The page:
By Susan Martin, Senior Processing Archivist
When the MHS acquired the letters of Augustus Percival, the condition of the collection left a lot to be desired. The letters themselves were presentable enough, at least as presentable as we could reasonably expect 150-year-old documents to be, but the collection was a jumble. Letters were out of order; envelopes were missing; pages were separated, mismatched, or torn at a fold; some appeared to be fragments; and many were undated or partially dated (for example, with just a day of the week). Without better arrangement and description, the collection would be incoherent to researchers.
First, some background: Augustus Percival (1830-1883) was a mariner out of Cape Cod. He engaged in trade with China, Taiwan, South Africa, Cuba, Jamaica, Indonesia, the Philippines, and Singapore, working his way up from first mate to captain of his own ship. From 1868 to 1883, he wrote detailed, multi-page letters to his wife Mercy (Higgins) Percival back in East Orleans, Mass., and these are the letters that make up the collection.
In fact, the letters are really more like a diary. As the days passed, Percival wrote and wrote, adding new pages as needed, until he came to a port or encountered a ship that could deliver the whole bundle back to Massachusetts. So each letter covers multiple dates and locations.
It was my job to catalog the collection, and it was going to take careful reading, content analysis, and physical examination—in other words, a combination of contextual and physical clues—to reassemble the letters and render them useable for researchers. Complicating matters was the sheer density of the material. Most of the letters were written on thin, fragile paper, and Percival made good use of every inch of every page, writing all the way to the edges on both sides.
The MHS holds no other manuscript collections related to Augustus Percival, his family, or any of the ships on which he sailed. Between 1868 and 1883, he traveled on at least five different ships to far-flung locations in Asia, Africa, and the Caribbean. So I started by using the dated letters in the collection to reconstruct his movements.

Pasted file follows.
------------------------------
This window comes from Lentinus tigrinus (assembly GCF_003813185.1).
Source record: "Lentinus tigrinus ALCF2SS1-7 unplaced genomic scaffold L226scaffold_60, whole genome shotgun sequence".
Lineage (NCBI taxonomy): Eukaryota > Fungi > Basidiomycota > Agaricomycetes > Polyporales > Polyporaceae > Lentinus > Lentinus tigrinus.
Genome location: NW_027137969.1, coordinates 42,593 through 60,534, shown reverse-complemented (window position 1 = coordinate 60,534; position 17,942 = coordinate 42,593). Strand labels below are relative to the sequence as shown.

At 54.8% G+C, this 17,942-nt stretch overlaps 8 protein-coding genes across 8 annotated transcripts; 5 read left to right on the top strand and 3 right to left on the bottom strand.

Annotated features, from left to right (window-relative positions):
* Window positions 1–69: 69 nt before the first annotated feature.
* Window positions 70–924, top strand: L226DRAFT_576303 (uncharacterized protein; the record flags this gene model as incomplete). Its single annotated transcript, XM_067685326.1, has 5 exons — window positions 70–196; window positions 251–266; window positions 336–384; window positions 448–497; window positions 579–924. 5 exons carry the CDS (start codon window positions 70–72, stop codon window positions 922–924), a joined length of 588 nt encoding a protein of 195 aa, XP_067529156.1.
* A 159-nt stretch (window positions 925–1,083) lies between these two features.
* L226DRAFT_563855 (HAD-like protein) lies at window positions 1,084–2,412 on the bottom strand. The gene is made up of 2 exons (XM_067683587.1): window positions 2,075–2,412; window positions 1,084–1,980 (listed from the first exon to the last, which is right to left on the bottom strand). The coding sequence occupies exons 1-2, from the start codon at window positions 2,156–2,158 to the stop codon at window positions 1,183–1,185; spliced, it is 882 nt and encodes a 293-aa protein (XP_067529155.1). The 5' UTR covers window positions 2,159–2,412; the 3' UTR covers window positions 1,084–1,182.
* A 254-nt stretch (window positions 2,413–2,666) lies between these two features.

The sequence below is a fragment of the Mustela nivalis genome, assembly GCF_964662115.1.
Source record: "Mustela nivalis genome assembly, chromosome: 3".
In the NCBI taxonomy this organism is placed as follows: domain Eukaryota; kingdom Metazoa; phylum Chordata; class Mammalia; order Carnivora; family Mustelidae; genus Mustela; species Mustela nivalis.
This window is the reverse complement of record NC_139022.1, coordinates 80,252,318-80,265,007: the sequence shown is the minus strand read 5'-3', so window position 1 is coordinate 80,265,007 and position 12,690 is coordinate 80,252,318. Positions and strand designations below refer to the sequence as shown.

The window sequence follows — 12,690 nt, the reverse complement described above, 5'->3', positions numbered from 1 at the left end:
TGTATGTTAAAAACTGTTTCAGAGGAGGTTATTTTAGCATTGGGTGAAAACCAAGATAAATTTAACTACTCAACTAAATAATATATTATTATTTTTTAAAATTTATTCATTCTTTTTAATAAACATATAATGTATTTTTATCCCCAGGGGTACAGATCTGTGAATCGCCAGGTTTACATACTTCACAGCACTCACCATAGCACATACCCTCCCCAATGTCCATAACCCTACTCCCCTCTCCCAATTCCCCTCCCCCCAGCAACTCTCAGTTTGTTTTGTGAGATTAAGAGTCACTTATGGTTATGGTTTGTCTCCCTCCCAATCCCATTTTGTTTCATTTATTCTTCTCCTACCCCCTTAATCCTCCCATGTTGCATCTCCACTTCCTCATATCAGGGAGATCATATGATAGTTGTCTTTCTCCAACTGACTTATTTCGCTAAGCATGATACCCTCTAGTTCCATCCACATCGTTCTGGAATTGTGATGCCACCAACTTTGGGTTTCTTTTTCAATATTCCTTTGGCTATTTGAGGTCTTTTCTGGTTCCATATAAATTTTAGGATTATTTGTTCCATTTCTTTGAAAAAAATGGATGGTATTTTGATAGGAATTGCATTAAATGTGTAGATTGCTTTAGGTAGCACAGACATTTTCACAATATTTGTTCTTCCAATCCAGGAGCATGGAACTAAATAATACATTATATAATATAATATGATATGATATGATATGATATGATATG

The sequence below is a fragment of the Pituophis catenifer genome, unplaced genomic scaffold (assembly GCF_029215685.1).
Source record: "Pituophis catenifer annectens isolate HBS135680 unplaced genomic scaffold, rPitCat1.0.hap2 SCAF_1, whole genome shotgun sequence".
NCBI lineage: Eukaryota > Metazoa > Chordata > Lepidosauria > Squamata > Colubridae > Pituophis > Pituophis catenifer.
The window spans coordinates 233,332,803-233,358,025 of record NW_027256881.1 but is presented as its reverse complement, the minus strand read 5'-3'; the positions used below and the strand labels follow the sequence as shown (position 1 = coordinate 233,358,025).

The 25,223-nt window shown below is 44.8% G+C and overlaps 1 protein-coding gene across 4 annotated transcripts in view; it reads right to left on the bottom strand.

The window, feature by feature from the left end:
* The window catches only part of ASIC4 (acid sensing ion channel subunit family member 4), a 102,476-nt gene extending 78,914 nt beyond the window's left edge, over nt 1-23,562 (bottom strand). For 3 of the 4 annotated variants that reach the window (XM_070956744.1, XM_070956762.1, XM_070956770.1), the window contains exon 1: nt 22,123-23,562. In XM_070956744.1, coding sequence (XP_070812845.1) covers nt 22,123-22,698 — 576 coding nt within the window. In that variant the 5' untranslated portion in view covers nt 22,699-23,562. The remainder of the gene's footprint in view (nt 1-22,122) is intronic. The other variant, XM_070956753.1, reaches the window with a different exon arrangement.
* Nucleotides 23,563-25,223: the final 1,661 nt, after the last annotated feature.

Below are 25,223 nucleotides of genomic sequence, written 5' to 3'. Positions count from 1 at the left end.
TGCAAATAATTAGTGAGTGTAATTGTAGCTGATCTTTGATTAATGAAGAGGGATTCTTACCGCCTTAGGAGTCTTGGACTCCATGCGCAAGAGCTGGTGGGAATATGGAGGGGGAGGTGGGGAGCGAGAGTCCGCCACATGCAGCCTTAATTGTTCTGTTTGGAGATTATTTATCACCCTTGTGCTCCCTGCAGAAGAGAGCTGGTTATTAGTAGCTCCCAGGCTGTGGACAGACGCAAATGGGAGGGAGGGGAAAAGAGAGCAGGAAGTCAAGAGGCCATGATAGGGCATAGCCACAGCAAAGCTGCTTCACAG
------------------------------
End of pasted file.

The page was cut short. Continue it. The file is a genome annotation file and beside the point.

With a rough timeline of his whereabouts, I could then look at each orphaned page and try to plug it into the narrative based on contextual clues. I could generally tell, for example, if a passage was written at sea or on land. Percival might also mention someone by name who was a crew member of a specific ship or an acquaintance at a specific port.
Although he wrote his letters over the course of many days, Percival typically started each new day on a new page. As a result, many pages that looked like they might be the start of a new letter turned out to be subsequent pages of a continuous one. Thankfully, he was assiduous about addressing and signing his correspondence, so if a page didn’t begin with “my dear wife” or end with “your affectionate husband,” it was most likely part of a larger whole.
Percival did number the pages of his letters, but his numbering proved to be unreliable. And even dated entries on the same page were sometimes out of order. For example, in one instance, he left his unfinished letter on the ship, started a new one onshore, then accidentally left that behind and returned to fill in a blank space on the original page. It was only when I wrangled all the individual manuscript pieces together and read through them chronologically that the narrative made sense.
Percival used various types of stationery—folded half-sheets, whole sheets, off-white paper or blue, even green—and different colors of ink. These kinds of physical clues might indicate that two pages belonged together, but then again they might not! When he ran out of supplies, Percival scrounged for whatever was handy. You could say that the physical condition of the collection, as much as the content, reflects Percival’s peripatetic life.
In a few cases, I resorted to using paper folds or rust stains to match sheets together. Based on the folds of two separate pages, I could make a pretty good guess that they’d been sent in the same envelope. If they’d been paper-clipped and that clip had rusted, the stains lined up. Sometimes it came down to piecing fragments together like a jigsaw puzzle.
As you can imagine, this process was painstaking and required a much closer reading of the material than I’m usually able to do. It was ultimately successful, though; I was able to date all the fragments, reassemble all the letters, and fill in the gaps of Percival’s story.
It was also worthwhile because the collection is truly fascinating. Percival describes life as a sailor in more detail than we usually get in a collection like this, including crew politics, customs in various countries, encounters with pirates and missionaries, the Chinese opium trade, South African diamond mining, and much more. One passage about Percival’s fight to protect his ship from armed looters reads like a dime novel. He lived an adventurous life and made some remarkable friends along the way, like Abbie Clifford.
Augustus Percival died on his ship, the Thomas A. Goddard, on 14 Oct. 1883 and was buried at sea. He was survived by his wife Mercy and three children, Mary, Augustus, and George.